Legacies in Air and Color: October Exhibitions in Dallas and Houston

by William Sarradet October 17, 2023

Douglas R. Dover: 98% Air at Ro2 Art Projects, September 30, 2023 – November 4, 2023

A block of styrofoam is filled with orange and purple plastic, within a frame.

Douglas R. Dover, “Left of Center,” 2022, polystyrene packaging, resin, plastic toys

Four artworks consisting of styrofoam and colored plastic in frames are hung in a row at eye level in a gallery

Douglas R. Dover, “98% Air,” installation view

Ro2 Art Projects, the gallery’s location at 1501 South Ervay, consistently takes artistic risks, as exemplified by Douglas R. Dover’s innovative use of materials like styrofoam and single-use plastics. This exhibition presents captivating interior spaces within Dover’s sculptures, which draw visitors into caves of strange arrangements. While exploring the show, one can’t help but wonder if Dover will further enhance his pieces by refining their surfaces; I am curious how they would look smoothed by acetone or roughened with sandpaper.

The color palette employed in these works is notably reminiscent of Mattel toys, featuring vivid magentas, orange-soda oranges, and subtle light greens. Dover’s sculptures demonstrate the mark of a thoughtful artist, as they benefit from being viewed “in the round.”

When observed from different angles, their various prongs and hidden caves reveal relationships to the walls that are usually more forward-facing in wall-relief objects. Styrofoam’s usual purpose — to buffer delicate materials from the rigors of shipping — is played with for the sculptures’ interesting arrangements of positive and negative space.


Fighting: Ukrainian War Photographers, Presented by FotoFest at Silver Street Studios, October 5 – November 18, 2023

A framed photo of a white statues covered in white sandbags against a black background.

Mikhaylo Palinchak

Old T-64 tanks covered by snow stands at a depot site at the Tank Repair Plant in Kharkiv, Ukraine, January 31, 2022.

Mstyslav Chernov (with attribution to The Associated Press)

This FotoFest exhibition confronts the challenges of misinformation, the economic and psychological consequences of, and the exhaustion resulting from Russia’s ongoing aggression in Ukraine. Organized with support from the Ukrainian Association of Professional Photographers, it showcases the work of sixteen photographers who have transitioned from their own personal artistic practices to photojournalistic documentation of the ongoing destruction in the country. Some photos have explanations to give greater context to the image, which is helpful for viewers in the United States. Most but not all of the works are rife with tension and mortal peril, so viewer discretion may be advised.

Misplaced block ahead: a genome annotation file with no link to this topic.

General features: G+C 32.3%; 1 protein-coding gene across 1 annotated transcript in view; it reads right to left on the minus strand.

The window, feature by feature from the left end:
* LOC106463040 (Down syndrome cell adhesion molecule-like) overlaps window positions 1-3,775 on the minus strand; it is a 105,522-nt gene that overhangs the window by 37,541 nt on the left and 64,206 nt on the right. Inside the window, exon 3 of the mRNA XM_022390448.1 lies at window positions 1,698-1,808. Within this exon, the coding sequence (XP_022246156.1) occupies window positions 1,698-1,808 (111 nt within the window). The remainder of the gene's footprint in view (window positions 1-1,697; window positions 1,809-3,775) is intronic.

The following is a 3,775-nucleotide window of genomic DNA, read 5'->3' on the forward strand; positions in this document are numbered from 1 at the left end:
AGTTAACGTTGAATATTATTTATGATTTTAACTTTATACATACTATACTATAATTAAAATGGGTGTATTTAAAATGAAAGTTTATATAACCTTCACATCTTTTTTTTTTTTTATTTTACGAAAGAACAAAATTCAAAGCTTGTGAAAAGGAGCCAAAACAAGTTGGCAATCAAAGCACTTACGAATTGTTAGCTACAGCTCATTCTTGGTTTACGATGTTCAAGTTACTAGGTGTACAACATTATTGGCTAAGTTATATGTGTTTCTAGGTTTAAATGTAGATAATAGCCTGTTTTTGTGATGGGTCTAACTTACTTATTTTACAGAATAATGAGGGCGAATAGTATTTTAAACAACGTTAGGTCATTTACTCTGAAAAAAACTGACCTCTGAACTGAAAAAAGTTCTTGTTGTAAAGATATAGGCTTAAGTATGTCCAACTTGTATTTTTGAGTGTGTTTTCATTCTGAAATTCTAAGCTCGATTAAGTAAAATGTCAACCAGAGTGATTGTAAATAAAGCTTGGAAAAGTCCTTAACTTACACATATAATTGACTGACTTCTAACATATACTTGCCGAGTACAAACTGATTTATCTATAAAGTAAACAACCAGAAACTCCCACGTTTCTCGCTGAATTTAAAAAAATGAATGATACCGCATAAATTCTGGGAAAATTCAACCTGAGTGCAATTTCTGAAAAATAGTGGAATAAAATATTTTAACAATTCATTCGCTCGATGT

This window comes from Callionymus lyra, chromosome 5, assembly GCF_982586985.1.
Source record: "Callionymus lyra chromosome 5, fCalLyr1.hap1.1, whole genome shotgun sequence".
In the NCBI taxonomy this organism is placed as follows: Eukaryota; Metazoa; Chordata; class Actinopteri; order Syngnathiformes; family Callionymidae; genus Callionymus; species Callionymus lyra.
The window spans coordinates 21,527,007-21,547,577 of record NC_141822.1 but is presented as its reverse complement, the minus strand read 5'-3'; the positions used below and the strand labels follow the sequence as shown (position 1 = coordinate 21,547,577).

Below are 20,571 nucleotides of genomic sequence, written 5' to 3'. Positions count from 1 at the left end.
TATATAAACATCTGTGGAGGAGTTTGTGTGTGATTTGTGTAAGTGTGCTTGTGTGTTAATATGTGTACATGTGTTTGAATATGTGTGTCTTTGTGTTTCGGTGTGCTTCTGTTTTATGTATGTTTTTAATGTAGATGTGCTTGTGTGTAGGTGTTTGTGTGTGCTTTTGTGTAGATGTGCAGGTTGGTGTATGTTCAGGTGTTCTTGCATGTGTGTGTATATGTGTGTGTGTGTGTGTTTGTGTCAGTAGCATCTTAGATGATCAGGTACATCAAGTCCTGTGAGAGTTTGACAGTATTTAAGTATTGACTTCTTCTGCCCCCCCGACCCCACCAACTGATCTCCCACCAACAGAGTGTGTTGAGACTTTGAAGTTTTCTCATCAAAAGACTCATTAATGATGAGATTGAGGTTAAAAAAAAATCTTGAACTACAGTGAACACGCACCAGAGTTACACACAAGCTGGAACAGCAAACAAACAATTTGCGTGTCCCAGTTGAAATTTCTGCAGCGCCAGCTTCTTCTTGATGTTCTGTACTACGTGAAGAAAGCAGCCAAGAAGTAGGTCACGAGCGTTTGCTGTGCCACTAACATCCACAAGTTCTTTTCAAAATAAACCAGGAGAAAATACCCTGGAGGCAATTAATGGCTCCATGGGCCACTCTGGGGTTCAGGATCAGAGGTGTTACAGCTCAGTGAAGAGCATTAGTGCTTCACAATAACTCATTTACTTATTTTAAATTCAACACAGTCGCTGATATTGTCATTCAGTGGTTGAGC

Adam Marnie: The Red Show at Basket Books & Art, September 9, 2023 – October 14, 2023

A white-wall gallery contains two large red paintings, with apples and plaster casts of hands strewn on the floor.

Adam Marine, “The Red Show,” installation view

A box covered in red paint is pinned to the wall of a gallery.

Adam Marnie, “Untitled (wall box II),” 2023, enamel paint on paper

Red is the color of mortality, luck, and passion. It was among the first colors to be used for dying, so it has a special kind of primary quality, at least when it comes to art history. Red and yellow are also pairings seen often in commercial food sales (red has been found to stimulate one’s appetite), as with McDonald’s and Coca Cola. On the electromagnetic spectrum of visible light, red has the longest wavelength, at about 700 nanometers. Color has strong, but usually subjective, connotations. However, red is a color that can be read as absolute positivity; it has the potency and seriousness of being alive.

At Basket Books & Art, Adam Marnie’s exhibition The Red Show features a striking array of red objects and paintings. Apples and plaster casts of human hands scatter across the second-story gallery floor, while red objects adorn the walls and pedestals. The artist’s use of red varies; some elements are painted, while others, like a Ryobi string trimmer (known as a Weed Eater, and invented by a Houstonian), incorporate red as a native color. Throughout the exhibit, the color red is allowed to form associations naturally. Marnie’s work subtly explores the rich associations of color without imposing a rigid interpretation.


Carlos Cruz-Diez: A Legacy in Color at Sicardi | Ayers | Bacino, August 31 – December 22, 2023

A rectangular artwork consisting of very thin vertical stripes of a range of colors, separated by clear pieces of colored plastic.

Installation view of a work in “Carlos Cruz-Diez: A Legacy In Color”

Carlos Cruz-Diez, much like North Texas artist Bumin Kim, masterfully engages with color, creating dynamic relationships by placing thin strands of color side by side. This engagement is not just theoretical; it offers a dynamic, ever-changing visual experience for viewers. Every angle and distance of viewing alters the perception of the artwork. In fact, the visual radiuses of these works, some of which are large, at five by 20-feet, extend so far that the pieces would be best installed along an extensive hallway. Picture a fashion model walking a runway, flanked by Cruz-Diez’s pieces, to fully appreciate the work’s dynamic perspective.

In comparison with Adam Marnie’s The Red Show, Cruz-Diez makes work that is very difficult to separate into individual colors, even when seen up close. Each piece of these sculptures melts into the whole, becoming an object that does not easily reveal its brushstrokes, so to speak. This optical phenomenology is closer to painting than it is to sculpture, though there’s no need to split hairs while having such a marvelous experience viewing the work.


William Sarradet is the Assistant Editor for Glasstire.

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